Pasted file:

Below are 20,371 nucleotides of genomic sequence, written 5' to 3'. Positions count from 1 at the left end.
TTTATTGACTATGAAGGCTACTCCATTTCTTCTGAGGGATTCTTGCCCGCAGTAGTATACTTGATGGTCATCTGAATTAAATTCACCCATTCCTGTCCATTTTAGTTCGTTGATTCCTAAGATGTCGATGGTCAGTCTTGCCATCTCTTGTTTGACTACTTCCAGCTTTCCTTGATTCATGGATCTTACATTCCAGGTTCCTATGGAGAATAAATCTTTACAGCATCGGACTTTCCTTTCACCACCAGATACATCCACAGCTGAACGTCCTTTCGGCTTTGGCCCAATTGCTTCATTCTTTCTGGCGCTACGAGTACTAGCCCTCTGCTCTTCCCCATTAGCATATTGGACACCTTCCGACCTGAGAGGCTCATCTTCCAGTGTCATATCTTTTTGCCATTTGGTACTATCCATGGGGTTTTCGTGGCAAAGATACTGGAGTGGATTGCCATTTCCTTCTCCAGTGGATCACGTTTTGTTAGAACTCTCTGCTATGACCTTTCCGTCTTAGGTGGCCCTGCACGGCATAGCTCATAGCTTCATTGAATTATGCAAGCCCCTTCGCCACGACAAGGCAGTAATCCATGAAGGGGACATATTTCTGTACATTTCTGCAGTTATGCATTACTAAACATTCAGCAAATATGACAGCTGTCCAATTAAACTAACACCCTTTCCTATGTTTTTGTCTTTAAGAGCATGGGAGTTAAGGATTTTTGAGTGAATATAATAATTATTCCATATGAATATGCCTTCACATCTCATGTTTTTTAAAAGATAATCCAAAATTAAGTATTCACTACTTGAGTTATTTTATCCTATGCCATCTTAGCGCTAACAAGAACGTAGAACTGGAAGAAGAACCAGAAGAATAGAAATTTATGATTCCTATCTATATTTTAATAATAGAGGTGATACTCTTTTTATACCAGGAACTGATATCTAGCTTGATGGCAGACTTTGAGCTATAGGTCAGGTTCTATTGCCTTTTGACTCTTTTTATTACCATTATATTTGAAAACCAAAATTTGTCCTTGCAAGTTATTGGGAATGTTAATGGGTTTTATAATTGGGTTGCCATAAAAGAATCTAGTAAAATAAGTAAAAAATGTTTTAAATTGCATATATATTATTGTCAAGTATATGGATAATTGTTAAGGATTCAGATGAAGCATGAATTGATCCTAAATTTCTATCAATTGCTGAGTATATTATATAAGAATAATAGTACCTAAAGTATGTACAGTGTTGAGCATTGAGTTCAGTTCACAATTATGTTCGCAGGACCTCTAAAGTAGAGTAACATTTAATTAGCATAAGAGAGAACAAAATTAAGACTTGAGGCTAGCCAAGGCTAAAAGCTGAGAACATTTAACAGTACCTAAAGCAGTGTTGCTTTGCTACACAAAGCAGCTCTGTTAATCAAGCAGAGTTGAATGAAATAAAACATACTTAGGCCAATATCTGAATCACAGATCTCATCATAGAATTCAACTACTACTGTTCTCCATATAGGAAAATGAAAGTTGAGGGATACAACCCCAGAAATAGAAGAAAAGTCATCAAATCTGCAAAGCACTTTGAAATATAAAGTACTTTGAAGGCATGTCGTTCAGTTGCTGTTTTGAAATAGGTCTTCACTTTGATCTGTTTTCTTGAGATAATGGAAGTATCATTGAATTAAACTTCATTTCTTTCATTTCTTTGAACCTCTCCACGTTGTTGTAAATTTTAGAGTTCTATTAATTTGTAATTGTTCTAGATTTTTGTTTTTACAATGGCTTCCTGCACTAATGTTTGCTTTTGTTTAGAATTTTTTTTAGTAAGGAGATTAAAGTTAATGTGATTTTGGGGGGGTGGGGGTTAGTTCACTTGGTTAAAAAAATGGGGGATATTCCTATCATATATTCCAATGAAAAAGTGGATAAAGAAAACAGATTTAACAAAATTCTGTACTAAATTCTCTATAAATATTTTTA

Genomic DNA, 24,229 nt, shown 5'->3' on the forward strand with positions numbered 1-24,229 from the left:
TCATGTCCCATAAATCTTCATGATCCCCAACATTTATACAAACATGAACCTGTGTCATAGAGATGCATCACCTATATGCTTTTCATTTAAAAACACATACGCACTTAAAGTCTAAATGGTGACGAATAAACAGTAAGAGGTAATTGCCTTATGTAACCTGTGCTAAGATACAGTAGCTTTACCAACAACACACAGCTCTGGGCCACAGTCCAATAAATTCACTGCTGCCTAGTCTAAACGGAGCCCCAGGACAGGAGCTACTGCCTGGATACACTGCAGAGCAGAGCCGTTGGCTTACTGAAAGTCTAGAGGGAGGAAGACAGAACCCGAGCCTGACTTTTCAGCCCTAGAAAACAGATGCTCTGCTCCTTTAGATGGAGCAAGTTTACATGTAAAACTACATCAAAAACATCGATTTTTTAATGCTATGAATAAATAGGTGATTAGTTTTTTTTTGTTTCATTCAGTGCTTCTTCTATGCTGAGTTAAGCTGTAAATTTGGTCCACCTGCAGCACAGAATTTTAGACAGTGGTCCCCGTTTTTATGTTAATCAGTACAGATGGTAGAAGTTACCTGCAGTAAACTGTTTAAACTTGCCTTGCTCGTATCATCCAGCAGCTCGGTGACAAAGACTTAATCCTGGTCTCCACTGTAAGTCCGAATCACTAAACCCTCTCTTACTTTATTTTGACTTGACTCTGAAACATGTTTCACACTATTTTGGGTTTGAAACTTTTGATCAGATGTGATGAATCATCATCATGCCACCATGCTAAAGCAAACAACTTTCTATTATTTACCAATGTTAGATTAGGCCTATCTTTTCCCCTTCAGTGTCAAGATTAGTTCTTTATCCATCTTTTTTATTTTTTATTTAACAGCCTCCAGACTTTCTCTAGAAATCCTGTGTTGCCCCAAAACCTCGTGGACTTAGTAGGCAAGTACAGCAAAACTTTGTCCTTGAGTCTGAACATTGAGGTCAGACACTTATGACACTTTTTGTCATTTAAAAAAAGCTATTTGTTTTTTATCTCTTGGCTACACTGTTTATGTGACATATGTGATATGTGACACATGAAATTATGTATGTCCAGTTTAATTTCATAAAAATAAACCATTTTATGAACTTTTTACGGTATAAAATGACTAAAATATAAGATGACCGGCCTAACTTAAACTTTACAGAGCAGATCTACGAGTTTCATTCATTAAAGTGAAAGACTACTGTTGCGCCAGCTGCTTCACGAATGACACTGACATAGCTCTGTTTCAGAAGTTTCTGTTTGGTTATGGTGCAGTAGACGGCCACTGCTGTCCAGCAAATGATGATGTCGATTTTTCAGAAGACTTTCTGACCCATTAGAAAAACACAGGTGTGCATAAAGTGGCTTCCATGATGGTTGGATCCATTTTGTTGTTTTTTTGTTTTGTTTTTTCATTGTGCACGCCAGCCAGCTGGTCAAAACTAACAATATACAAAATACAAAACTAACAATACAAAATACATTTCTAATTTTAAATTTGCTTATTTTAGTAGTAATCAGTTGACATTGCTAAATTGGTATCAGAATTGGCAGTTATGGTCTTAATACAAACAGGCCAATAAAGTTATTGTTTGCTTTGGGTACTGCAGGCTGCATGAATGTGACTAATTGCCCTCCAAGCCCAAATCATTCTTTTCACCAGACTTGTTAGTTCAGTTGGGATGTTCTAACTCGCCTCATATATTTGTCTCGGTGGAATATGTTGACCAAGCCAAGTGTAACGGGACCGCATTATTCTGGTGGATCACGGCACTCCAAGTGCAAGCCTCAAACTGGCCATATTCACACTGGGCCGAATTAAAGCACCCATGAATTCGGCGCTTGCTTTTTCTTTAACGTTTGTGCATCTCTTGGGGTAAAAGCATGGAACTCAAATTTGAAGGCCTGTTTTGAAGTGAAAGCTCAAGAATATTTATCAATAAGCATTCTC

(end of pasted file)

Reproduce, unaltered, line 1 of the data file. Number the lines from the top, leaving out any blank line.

Below are 20,371 nucleotides of genomic sequence, written 5' to 3'. Positions count from 1 at the left end.